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December 4, 2017

Privacy Commissioner of Canada posts updated guidance on direct-to-consumer genetic testing and privacy

The Office of the Privacy Commissioner of Canada and the offices of the Information and Privacy Commissioners of Alberta and British Columbia have updated their joint guidance on direct-to-consumer genetic testing and privacy, as well as their policy statement on the collection, use and disclosure of genetic test results.

The updates to these documents reflect important changes introduced by the Genetic Non-Discrimination Act, which is designed to protect Canadians from the adverse impacts of genetic discrimination.

The policy statement notes: “(G)iven the adoption of Bill S-201, an organization that requires individuals to undergo genetic testing or provide existing genetic test results as a condition of providing a product or service or as a condition of employment in a federally regulated business would generally be in contravention of applicable privacy laws as well as the Genetic Non-Discrimination Act.”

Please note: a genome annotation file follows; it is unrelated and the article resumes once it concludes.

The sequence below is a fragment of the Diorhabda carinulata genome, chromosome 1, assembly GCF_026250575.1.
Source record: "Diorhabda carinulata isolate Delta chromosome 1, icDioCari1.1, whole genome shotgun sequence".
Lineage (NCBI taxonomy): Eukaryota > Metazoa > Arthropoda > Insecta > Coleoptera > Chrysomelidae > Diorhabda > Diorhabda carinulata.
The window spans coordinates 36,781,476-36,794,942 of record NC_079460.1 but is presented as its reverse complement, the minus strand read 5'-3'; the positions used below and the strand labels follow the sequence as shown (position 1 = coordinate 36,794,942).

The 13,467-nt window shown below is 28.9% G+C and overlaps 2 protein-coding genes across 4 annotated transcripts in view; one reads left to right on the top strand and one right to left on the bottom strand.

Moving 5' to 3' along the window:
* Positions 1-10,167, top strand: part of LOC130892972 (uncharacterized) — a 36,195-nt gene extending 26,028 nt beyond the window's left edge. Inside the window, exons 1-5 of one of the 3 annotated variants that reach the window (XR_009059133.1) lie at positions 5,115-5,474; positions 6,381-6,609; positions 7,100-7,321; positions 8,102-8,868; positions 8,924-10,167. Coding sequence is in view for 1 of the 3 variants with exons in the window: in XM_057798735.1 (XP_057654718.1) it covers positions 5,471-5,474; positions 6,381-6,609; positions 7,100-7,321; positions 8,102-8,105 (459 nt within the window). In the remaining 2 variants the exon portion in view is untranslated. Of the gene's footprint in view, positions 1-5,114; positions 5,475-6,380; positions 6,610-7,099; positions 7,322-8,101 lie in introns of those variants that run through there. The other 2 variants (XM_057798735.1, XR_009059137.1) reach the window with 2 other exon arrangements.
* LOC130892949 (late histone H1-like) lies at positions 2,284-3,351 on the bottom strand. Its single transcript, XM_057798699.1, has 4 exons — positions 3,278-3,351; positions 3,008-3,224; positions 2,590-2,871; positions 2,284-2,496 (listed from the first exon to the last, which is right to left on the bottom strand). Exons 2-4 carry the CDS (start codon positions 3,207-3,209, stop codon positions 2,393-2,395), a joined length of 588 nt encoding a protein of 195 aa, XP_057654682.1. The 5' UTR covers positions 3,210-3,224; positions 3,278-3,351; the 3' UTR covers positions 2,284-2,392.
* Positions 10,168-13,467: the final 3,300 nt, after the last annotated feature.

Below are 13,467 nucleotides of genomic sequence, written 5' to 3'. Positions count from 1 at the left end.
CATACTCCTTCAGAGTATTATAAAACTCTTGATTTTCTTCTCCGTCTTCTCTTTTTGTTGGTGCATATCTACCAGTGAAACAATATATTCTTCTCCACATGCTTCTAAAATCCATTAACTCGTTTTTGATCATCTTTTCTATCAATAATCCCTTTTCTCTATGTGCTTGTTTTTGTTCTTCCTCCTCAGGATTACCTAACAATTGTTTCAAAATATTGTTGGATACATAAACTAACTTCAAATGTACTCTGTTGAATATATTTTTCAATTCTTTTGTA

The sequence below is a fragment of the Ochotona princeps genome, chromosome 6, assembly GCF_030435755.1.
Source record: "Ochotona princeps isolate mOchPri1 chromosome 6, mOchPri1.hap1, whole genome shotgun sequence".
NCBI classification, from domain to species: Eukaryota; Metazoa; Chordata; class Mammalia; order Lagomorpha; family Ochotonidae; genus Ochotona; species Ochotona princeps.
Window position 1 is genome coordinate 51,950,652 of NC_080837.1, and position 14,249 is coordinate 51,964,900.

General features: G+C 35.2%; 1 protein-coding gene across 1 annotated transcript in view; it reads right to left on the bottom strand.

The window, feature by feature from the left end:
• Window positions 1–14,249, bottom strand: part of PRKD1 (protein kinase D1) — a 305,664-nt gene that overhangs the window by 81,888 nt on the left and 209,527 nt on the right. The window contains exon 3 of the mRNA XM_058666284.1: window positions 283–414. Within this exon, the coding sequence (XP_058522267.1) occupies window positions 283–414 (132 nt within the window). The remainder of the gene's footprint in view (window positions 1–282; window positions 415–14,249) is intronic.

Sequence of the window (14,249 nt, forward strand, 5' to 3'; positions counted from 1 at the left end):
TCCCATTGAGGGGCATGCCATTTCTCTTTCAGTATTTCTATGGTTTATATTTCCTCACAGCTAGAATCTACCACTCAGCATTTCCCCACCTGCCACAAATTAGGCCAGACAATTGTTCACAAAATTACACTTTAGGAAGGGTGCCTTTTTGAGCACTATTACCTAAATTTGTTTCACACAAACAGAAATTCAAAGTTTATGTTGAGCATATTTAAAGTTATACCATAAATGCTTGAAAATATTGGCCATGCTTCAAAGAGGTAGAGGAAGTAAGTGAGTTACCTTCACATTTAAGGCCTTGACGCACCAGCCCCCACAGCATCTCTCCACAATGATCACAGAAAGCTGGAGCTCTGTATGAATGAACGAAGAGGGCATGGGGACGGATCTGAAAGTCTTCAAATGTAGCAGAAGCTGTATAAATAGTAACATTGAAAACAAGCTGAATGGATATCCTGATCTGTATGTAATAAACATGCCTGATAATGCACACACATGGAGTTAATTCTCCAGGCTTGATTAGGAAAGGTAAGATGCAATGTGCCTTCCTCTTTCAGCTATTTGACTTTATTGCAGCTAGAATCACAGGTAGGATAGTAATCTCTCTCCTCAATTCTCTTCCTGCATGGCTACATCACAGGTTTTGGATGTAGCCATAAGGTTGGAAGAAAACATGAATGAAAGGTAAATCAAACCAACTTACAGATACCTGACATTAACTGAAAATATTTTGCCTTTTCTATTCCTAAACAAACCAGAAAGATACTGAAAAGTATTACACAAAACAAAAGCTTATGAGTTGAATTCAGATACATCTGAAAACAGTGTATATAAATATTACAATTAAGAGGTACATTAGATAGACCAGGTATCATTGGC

The guidance for individuals on direct-to-consumer genetic tests explains some of the key privacy risks associated with these tests, informs individuals of their rights and encourages them to ask themselves a series of questions before buying one online.

It also explains that individuals are not obliged to disclose genetic test results to employers or insurance companies or any other business, nor should they feel any pressure to do so. If they wish to disclose results voluntarily, consent must be in writing, fully informed and freely given.

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